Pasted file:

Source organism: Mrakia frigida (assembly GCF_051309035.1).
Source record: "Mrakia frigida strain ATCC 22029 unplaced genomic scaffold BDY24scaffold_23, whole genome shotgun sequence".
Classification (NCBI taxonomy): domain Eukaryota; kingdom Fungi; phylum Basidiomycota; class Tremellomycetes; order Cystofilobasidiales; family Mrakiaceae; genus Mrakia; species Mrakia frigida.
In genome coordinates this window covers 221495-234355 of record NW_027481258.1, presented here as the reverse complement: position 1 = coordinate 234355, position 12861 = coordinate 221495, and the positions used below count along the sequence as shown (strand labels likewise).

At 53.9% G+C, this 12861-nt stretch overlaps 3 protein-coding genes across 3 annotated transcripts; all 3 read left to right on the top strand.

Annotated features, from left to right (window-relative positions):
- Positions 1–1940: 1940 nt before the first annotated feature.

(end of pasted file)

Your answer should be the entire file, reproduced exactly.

Source organism: Mrakia frigida (assembly GCF_051309035.1).
Source record: "Mrakia frigida strain ATCC 22029 unplaced genomic scaffold BDY24scaffold_23, whole genome shotgun sequence".
Classification (NCBI taxonomy): domain Eukaryota; kingdom Fungi; phylum Basidiomycota; class Tremellomycetes; order Cystofilobasidiales; family Mrakiaceae; genus Mrakia; species Mrakia frigida.
In genome coordinates this window covers 221495-234355 of record NW_027481258.1, presented here as the reverse complement: position 1 = coordinate 234355, position 12861 = coordinate 221495, and the positions used below count along the sequence as shown (strand labels likewise).

At 53.9% G+C, this 12861-nt stretch overlaps 3 protein-coding genes across 3 annotated transcripts; all 3 read left to right on the top strand.

Annotated features, from left to right (window-relative positions):
- Positions 1–1940: 1940 nt before the first annotated feature.